KEIR RADNEDGE REPORTING —- Manchester City should know their European fate before the start of the next Champions League season, whenever that may be.
The outgoing English title-holders’ appeal against a two-year ban is being staged between yesterday and tomorrow by the Lausanne-based Court of Arbitration for Sport. A verdict is likely in late July. Either side could then appeal to the Swiss Federal Court.
Although CAS has conceded a principle of open hearings this one is being held behind closed doors and via video conference.
City, who are still alive in this season’s halted Champions League, were handed the ban in in February for “serious breaches” of club licensing and financial fair play regulations. City have denied the breaches.
The independent adjudicatory chamber of UEFA’s club financial control body ruled that found City had broken the rules by “overstating its sponsorship revenue in its accounts and in the break-even information submitted between 2012 and 2016.” It also complained that the club had “failed to cooperate in the investigation”.
UEFA launched an investigation after German newspaper Der Spiegel published leaked documents in November 2018 alleging City had deliberately inflated the value of a sponsorship deal.
CAS oversees around 700 cases a year and a majority are football matters, notably registration issues.
However this is new ground because the City case is the first in which UEFA has banned a club for two years instead of one over FFP breaches and it is the first time CAS has had to deal with a ban imposed based on information gained from leaks or hacks.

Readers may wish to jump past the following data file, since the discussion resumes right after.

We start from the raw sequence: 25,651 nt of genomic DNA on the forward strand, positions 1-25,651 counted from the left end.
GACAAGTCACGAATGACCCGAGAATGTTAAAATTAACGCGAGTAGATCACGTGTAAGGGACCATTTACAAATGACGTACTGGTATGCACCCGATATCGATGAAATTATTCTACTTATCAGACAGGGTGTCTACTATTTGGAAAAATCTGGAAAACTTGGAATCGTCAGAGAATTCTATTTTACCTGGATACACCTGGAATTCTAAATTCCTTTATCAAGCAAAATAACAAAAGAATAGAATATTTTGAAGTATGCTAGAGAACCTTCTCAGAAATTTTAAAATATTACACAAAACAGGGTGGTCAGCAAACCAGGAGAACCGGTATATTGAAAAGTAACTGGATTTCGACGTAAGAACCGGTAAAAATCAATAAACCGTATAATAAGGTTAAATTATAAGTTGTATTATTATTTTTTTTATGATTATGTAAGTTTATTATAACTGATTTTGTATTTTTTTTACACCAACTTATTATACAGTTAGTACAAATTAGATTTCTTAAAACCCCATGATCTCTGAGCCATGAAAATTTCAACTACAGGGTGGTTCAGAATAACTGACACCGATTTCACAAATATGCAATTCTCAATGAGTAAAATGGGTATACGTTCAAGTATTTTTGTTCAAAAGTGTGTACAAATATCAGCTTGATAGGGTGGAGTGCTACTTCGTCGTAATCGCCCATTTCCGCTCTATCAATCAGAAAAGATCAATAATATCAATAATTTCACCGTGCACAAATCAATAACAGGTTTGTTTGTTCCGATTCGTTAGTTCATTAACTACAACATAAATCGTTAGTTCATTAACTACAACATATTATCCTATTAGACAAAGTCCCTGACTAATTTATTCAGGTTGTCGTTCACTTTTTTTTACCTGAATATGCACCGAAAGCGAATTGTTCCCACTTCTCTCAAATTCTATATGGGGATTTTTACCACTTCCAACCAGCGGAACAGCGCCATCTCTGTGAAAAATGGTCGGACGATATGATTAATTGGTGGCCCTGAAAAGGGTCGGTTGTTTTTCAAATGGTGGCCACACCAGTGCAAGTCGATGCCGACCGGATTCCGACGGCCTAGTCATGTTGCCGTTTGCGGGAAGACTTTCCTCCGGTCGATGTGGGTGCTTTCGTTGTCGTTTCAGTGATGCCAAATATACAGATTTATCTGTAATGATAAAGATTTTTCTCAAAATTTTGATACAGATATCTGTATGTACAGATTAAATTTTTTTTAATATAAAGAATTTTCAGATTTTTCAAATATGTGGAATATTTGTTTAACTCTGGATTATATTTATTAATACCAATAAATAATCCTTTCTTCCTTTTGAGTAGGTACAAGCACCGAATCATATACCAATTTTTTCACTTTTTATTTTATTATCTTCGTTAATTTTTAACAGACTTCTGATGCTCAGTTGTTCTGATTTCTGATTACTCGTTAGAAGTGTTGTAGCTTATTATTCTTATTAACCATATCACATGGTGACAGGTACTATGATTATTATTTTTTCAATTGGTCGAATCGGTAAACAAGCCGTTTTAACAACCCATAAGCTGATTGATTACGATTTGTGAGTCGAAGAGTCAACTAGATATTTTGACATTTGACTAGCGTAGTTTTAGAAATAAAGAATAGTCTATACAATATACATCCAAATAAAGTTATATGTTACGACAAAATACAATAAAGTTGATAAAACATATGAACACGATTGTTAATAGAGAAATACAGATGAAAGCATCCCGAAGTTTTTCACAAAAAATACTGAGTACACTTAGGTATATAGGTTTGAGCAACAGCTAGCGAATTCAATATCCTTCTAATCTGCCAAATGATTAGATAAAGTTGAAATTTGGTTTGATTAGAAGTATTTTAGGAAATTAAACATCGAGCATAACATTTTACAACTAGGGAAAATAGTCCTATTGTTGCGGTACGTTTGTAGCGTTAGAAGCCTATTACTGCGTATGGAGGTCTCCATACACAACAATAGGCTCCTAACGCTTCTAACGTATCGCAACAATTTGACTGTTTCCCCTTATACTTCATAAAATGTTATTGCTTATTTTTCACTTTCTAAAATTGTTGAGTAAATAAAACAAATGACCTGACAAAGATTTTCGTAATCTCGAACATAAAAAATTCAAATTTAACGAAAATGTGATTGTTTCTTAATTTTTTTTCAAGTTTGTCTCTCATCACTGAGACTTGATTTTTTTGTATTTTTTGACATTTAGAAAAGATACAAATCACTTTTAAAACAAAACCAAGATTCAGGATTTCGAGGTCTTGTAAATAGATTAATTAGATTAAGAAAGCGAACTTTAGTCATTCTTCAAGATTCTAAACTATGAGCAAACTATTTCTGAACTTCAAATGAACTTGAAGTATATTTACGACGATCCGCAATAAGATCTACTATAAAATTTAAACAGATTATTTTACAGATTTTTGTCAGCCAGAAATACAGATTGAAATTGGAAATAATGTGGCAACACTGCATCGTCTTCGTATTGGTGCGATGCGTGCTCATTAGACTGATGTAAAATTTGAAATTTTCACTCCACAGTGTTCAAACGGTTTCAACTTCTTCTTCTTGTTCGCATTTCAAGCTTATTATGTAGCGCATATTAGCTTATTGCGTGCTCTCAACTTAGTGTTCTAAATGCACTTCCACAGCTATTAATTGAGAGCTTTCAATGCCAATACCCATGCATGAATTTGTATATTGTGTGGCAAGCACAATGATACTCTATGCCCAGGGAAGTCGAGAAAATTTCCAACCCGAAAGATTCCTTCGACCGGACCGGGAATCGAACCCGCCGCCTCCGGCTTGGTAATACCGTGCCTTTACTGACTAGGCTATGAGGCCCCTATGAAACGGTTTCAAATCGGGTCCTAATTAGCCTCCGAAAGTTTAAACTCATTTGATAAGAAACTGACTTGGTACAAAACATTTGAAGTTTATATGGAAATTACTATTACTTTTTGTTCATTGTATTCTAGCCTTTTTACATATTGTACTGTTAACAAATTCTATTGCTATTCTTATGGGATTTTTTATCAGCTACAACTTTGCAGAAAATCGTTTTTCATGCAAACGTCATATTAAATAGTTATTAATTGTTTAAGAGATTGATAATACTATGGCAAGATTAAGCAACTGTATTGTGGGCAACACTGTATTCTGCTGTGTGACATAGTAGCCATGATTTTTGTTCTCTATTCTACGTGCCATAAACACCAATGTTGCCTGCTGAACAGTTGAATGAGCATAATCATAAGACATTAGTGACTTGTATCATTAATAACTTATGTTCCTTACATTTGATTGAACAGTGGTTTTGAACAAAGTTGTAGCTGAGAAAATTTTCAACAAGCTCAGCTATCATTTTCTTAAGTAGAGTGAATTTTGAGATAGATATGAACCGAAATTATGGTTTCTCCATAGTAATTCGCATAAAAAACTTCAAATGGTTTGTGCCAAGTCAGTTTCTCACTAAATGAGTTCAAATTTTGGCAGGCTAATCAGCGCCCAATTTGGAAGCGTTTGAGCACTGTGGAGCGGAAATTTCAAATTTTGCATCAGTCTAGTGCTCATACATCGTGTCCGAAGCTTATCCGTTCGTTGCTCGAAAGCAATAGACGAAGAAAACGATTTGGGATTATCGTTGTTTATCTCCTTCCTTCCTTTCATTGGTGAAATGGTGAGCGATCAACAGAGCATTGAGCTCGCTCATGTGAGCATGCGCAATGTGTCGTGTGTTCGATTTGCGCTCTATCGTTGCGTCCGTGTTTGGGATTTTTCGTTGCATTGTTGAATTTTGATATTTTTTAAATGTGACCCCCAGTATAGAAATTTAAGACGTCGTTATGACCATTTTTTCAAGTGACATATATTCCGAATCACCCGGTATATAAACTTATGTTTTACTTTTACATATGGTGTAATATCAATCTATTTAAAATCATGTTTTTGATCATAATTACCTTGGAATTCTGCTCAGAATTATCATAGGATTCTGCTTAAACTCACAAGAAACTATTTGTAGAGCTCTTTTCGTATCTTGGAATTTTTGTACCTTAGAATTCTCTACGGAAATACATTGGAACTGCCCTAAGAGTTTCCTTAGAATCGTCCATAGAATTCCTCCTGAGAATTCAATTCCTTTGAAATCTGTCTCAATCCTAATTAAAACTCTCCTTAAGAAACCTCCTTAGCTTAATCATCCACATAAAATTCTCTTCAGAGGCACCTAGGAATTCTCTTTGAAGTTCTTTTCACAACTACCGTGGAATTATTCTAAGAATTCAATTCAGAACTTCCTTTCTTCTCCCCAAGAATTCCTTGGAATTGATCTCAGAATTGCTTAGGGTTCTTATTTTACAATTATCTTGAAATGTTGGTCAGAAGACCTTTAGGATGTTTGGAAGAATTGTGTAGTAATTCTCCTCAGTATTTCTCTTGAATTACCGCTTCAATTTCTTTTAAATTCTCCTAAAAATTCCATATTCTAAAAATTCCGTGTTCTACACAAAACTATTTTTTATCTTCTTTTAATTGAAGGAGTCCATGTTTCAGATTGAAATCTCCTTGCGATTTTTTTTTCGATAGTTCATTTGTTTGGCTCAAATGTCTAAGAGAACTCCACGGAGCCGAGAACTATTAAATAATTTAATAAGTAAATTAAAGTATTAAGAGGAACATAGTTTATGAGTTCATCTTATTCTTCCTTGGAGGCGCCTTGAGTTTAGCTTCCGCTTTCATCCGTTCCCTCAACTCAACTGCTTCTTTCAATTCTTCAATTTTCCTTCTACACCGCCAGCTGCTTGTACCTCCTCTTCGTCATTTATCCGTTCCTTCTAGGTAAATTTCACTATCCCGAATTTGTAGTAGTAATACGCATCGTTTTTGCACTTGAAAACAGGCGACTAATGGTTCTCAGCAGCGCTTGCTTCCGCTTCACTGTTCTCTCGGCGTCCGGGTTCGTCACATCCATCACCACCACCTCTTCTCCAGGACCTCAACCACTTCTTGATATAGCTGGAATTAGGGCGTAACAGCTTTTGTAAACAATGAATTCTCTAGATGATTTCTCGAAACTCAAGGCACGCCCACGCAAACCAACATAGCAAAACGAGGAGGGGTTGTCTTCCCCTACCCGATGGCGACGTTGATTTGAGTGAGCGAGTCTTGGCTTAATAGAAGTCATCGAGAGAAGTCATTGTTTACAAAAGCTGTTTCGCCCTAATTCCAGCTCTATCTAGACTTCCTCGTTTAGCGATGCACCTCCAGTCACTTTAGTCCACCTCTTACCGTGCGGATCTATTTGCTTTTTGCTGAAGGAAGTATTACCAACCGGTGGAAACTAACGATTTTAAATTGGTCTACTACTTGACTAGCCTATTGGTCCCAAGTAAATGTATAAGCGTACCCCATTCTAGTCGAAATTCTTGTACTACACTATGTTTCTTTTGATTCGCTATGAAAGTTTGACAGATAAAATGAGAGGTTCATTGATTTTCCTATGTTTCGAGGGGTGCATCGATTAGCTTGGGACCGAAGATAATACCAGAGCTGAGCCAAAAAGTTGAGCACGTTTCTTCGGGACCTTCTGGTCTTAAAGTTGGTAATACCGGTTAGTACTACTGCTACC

Initially, even UEFA baulked at taking advantage of the information generated by the Football Leaks operation apparently run by the Portuguese hacker Rui Pinto (who now awaits trial in Portugal on violation of privacy and extortion charges.
UEFA clearly felt that a heavy penalty was necessary because City had been penalised once before over financial fair play. That was back in 2014 when they paid a €20m fine.
City have always denied the accusations. Their ceo, Ferran Soriano, said earlier this year: “We did co-operate with this process. We delivered a long list of documents and support that we believe is irrefutable evidence that the claims are not true.”
CAS has previously accepted the use of hacked evidence and the court’s authority has been validated comparatively recently by the Swiss Federal Court which deals with any appeals.